Your credit reports are made up of data compiled by the Equifax, TransUnion and Experian reporting agencies, which sell your information to financial institutions and other lenders when you attempt to get credit. These inquiries become part of your records for two years, but too many can hurt you. The MyFICO scoring website warns that six or more applications within a few months mark you as a higher bankruptcy risk. You may be able to remove some of those inquiries.
Your right to free annual credit reports allows you to see which inquiries currently appear on your three credit reports. The Federal Trade Commission explains that AnnualCreditReport.com is the official source for no-cost, no-obligation reports once every year. Each bureau provides a key so you can easily read the report entries and determine which ones represent lender inquiries. This data may differ on each report, since some creditors use only one bureau for their credit checks.
The website of the Illinois Attorney General advises that you can often remove credit bureau inquiries by questioning the lender's authorization to review your credit records. The Fair Credit Reporting Act entitles you to proof of authorization, so write a letter to the bank or other company that made each inquiry and ask for that proof. Explain that you want the inquiry removed from your credit reports if the company cannot fulfill your request. Some requesters may provide validation, but many will remove the entry because that is the easier option compared to reviewing, copying and mailing their records to you.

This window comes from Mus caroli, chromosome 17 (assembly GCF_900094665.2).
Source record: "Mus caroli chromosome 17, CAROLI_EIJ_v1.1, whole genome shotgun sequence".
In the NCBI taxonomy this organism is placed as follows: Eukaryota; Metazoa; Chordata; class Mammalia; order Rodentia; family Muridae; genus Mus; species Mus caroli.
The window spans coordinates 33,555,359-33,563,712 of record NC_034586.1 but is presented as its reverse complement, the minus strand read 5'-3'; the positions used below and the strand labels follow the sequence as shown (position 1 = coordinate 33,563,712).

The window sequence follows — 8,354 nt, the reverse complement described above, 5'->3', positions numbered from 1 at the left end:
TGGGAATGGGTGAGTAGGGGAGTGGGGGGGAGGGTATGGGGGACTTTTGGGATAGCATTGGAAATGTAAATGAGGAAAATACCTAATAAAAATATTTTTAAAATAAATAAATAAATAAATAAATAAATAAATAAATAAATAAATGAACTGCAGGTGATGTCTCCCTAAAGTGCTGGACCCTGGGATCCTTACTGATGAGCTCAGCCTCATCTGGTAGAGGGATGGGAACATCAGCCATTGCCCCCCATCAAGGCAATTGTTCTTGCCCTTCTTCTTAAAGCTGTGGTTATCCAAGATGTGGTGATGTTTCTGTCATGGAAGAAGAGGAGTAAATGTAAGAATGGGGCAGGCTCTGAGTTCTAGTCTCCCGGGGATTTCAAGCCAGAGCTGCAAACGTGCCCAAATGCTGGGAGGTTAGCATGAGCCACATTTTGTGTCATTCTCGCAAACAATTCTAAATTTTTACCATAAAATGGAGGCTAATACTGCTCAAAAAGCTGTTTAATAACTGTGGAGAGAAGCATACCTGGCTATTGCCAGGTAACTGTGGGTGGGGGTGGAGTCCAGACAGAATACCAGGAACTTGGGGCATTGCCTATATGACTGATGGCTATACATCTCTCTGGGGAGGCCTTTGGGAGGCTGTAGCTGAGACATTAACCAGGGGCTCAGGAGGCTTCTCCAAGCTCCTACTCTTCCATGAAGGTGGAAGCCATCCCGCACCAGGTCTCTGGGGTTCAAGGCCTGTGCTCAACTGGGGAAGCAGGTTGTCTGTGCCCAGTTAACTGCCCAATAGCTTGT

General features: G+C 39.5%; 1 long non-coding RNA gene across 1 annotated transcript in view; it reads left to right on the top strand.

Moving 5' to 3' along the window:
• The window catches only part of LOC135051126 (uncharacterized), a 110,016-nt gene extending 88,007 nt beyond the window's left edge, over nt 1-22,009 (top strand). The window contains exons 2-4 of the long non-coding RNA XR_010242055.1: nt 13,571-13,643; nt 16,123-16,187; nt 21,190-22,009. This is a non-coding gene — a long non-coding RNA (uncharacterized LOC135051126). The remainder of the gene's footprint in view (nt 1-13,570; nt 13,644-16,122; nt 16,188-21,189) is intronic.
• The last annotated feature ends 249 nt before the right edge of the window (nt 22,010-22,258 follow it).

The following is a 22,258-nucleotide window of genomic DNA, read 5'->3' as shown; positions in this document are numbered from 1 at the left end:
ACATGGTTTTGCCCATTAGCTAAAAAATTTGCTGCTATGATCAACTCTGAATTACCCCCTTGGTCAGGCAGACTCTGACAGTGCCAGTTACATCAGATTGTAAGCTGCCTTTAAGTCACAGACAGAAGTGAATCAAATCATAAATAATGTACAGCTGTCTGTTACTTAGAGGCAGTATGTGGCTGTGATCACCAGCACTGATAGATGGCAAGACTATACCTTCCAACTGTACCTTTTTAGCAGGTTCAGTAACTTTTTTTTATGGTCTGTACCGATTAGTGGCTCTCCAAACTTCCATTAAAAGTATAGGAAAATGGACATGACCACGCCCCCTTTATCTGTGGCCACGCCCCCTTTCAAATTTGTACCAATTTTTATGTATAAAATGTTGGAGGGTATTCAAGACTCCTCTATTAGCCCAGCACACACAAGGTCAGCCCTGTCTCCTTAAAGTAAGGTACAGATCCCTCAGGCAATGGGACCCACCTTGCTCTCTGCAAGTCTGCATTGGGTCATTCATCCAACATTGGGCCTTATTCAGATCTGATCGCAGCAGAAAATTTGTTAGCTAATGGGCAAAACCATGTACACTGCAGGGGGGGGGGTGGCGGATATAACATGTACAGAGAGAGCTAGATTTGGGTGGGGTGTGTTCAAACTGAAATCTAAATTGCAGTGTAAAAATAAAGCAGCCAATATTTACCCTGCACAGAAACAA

You do not have to worry about negative effects from multiple inquiries generated while you are rate shopping for car financing, a mortgage, a student loan or other account for which you are seeking the lowest possible interest. MyFICO advises that credit scoring models recognize rate shopping and consolidate all similar applications made within a month so they only count as a single inquiry in your score. Credit checks done over a wider time span are considered individually.
Inquiries generated by credit applications are different from your own credit report reviews. You make a "soft inquiry" when you request your reports from Equifax, TransUnion and Experian, the Lendingtree loan site explains. Marketing companies also create soft inquiry entries when they purchase your data to send you offers. Do not worry about removing these types of credit checks because lenders cannot see them when processing applications and they are not figured into your credit score.
Based in Kissimmee, Fla., Barb Nefer is a freelance writer with over 20 years of experience. She is a mental health counselor, finance coach and travel agency owner. Her work has appeared in such magazines as "The Writer" and "Grit" and she authored the book, "So You Want to Be a Counselor."